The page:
And I think that's what we really see with the vision with OraQ. We built this platform to be that central hub so that it can take in all these things. I mean, there's amazing people doing salivary testing right now, genomics, like all this stuff.
People who've been on your podcast, right? And it's like, how do we bring that together? Because they're focused on one area of something that's really important.
But then how do you relate that now to like all the other stuff, right? Because if we leave it up to us again, as we've found through our studies in the AI, there's gonna be variants, there's gonna be variability. And so the whole goal about using these technologies is to reduce the variance and reduce the variability, drive precision collectively.
And if we do that, I mean, you know, I would love to see a world where now we're improving the business health of a dental practice, the health of our patients, the health of our groups and DSOs, and how we interact with our payers as well too, right? And so we can really support evidence to show why they need to support, you know, covering care that is truly important as well.
That's amazing, man, there's so, like, so many thoughts. One of the big ones that just jumps out to me too is, I'm like a, I don't know, I don't talk, I think I'm gonna start again here. I don't think I've talked a lot about this on the podcast, but I'm like a kind of fitness nut in terms of like riding my bike all the time, and you know, whatever.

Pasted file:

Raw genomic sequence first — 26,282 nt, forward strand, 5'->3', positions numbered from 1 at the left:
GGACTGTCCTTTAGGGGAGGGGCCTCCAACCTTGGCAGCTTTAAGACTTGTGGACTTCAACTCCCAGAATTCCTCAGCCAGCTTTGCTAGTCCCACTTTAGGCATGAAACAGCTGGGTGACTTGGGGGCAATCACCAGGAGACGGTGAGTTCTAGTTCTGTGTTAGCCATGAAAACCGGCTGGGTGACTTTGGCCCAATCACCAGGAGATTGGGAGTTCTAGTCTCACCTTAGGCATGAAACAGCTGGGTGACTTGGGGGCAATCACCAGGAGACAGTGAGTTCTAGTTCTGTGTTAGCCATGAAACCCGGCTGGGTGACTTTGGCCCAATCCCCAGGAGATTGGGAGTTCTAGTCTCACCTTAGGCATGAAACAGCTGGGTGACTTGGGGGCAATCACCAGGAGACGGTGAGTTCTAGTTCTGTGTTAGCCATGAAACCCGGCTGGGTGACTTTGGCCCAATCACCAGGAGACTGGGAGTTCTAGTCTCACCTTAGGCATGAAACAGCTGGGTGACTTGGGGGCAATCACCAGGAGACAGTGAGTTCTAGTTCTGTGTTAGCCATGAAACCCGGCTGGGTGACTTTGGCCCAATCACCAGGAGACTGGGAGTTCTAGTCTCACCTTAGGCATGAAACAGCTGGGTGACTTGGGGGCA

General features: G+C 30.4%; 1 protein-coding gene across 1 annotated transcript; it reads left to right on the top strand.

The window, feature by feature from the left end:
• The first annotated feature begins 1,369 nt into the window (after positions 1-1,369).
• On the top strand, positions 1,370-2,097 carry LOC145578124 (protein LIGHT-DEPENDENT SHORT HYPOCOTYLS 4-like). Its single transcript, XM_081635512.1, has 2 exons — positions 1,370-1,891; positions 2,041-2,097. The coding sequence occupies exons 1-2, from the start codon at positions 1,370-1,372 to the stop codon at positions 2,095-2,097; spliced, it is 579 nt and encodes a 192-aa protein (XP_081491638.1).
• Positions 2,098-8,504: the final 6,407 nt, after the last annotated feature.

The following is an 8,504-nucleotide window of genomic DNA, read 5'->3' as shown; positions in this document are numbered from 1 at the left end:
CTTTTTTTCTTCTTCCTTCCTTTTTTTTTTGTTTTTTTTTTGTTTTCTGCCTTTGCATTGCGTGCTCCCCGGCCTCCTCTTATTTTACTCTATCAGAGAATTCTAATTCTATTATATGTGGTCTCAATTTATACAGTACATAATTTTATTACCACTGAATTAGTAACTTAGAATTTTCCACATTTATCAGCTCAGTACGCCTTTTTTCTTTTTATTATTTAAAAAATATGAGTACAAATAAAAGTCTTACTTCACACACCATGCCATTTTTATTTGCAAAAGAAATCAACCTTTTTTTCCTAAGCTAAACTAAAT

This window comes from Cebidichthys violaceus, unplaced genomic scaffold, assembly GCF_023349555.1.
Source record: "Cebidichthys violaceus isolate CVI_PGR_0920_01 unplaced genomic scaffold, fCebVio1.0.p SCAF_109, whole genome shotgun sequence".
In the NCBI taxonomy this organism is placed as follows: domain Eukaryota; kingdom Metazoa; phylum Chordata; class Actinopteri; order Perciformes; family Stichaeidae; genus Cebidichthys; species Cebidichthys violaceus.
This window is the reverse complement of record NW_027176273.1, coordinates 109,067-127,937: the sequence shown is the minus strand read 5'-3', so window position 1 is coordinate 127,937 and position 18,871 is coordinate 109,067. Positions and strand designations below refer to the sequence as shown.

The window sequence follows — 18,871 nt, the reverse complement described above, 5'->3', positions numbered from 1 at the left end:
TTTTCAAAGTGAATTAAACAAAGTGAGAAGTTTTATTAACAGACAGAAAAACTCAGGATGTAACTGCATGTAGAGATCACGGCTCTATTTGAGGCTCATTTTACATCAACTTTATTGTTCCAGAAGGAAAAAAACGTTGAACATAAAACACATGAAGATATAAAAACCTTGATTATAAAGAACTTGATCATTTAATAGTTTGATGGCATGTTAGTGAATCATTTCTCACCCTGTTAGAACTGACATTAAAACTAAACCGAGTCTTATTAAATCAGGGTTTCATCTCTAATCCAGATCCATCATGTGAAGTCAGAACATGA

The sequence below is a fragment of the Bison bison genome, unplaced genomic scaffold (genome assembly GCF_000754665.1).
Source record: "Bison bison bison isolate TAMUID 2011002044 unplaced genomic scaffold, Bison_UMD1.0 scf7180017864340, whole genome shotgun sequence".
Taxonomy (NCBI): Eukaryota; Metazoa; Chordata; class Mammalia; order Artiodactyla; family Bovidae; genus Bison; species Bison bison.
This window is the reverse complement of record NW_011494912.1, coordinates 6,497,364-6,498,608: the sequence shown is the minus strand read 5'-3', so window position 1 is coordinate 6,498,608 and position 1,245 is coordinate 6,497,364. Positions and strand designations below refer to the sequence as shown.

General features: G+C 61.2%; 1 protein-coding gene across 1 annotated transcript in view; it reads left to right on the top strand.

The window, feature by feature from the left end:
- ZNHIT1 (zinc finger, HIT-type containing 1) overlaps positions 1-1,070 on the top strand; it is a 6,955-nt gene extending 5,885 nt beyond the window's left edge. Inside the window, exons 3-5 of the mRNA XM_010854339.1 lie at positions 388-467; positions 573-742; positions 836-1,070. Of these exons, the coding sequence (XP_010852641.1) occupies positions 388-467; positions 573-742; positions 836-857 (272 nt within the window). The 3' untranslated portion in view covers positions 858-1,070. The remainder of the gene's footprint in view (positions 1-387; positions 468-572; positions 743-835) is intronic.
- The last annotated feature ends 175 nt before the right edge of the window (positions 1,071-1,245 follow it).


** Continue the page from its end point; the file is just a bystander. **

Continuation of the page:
And you know, you start to see a lot of that data that comes from like wearables, right? Your Garmin, your Apple Watch, like whatever it is. And you're like, sweet, you can pretty much tell like, hey, here's what my fitness level is at, here's what my fatigue level is at, here's what my like training, you know, impetus was for yesterday, here's what it should be for today.
Like if you really wanna like know all that stuff, right? But from like a health perspective, you know, if we're thinking about oral health, right? Like, you know, it sounds like what you're saying is like something akin to that, where you're like, hey, if I just kind of have a pretty good idea of like, hey, here's what I need to do, here's where I've been, you know, all of these different pieces.
And it is this pretty consumable, you know, thing for people to understand based on what you're building. So I don't know if that's exactly, you know, that's what I'm kind of getting based on what you're saying. And I'm gonna think that that vision, you know, both for the providers, you know, the payers and the patients, you know, in that space is really impressive.
Yeah, and then just like, even with your example, it gives us information around patient experience, right? Like, what do you like? What do you do?